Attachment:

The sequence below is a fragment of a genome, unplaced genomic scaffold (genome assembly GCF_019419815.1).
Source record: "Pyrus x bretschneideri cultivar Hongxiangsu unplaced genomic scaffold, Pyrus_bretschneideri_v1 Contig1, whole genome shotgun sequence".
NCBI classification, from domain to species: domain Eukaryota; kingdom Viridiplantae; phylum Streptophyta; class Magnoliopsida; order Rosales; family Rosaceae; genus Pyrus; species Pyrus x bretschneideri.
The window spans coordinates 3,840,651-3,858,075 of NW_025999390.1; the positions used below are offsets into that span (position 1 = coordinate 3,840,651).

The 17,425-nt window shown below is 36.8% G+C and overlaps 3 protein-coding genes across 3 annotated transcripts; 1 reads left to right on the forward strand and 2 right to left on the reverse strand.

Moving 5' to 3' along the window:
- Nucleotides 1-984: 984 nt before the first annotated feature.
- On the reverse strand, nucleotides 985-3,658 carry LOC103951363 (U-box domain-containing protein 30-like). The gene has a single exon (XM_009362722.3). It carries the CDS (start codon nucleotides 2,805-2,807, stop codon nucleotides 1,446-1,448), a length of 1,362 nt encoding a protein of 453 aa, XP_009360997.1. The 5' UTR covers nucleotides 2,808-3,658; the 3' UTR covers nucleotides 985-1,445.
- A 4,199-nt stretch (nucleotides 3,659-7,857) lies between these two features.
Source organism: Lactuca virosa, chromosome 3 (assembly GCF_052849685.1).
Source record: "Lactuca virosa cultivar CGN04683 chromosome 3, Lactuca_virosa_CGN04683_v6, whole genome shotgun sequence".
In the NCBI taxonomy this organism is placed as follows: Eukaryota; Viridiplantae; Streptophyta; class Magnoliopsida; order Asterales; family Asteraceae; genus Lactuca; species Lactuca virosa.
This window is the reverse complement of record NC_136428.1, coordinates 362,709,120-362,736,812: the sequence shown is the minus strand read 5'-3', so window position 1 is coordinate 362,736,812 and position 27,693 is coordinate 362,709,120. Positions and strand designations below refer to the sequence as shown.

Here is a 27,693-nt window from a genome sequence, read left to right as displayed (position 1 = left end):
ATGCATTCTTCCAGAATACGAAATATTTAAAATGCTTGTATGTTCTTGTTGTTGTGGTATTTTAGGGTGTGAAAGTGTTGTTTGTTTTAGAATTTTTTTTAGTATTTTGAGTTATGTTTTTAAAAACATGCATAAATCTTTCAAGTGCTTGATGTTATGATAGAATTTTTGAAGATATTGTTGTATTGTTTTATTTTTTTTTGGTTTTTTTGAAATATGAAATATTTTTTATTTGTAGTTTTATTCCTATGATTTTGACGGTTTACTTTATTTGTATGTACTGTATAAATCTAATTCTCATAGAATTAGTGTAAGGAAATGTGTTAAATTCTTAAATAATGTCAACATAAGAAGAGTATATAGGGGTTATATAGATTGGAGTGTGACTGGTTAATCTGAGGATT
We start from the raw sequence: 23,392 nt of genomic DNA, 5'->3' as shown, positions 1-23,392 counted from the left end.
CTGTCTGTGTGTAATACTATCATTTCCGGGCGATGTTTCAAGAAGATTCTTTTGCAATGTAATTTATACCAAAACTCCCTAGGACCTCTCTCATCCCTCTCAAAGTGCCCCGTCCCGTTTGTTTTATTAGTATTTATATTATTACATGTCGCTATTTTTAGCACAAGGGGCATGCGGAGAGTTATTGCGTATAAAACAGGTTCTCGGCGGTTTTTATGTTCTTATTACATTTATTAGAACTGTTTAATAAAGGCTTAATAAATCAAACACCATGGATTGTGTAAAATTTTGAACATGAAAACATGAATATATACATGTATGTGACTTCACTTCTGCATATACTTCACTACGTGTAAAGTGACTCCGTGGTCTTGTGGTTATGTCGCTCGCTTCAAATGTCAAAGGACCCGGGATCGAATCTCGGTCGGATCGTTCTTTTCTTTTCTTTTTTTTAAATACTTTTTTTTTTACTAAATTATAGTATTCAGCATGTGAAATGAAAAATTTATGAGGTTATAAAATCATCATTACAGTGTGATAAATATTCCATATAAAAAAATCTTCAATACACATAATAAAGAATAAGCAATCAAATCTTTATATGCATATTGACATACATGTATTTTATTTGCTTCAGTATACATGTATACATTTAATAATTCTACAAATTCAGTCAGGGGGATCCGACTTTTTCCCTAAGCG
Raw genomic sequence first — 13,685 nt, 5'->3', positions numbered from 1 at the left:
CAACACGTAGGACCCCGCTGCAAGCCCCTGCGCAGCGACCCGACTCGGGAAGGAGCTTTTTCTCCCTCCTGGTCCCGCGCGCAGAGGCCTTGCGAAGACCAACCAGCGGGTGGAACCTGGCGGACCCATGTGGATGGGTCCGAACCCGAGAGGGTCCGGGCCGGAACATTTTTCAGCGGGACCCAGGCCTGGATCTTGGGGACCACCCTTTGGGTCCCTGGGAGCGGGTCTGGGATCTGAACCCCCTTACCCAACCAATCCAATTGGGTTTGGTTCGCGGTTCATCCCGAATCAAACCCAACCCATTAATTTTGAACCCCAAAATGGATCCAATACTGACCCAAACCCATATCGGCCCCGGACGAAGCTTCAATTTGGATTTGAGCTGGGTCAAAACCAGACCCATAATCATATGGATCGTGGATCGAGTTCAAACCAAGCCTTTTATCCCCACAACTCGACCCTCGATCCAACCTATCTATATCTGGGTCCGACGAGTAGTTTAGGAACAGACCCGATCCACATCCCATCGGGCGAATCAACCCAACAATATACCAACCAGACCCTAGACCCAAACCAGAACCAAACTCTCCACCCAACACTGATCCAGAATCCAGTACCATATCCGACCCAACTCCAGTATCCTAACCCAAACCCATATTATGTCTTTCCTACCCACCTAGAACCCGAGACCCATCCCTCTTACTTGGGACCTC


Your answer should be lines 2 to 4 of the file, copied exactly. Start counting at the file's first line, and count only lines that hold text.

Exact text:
Source record: "Pyrus x bretschneideri cultivar Hongxiangsu unplaced genomic scaffold, Pyrus_bretschneideri_v1 Contig1, whole genome shotgun sequence".
NCBI classification, from domain to species: domain Eukaryota; kingdom Viridiplantae; phylum Streptophyta; class Magnoliopsida; order Rosales; family Rosaceae; genus Pyrus; species Pyrus x bretschneideri.
The window spans coordinates 3,840,651-3,858,075 of NW_025999390.1; the positions used below are offsets into that span (position 1 = coordinate 3,840,651).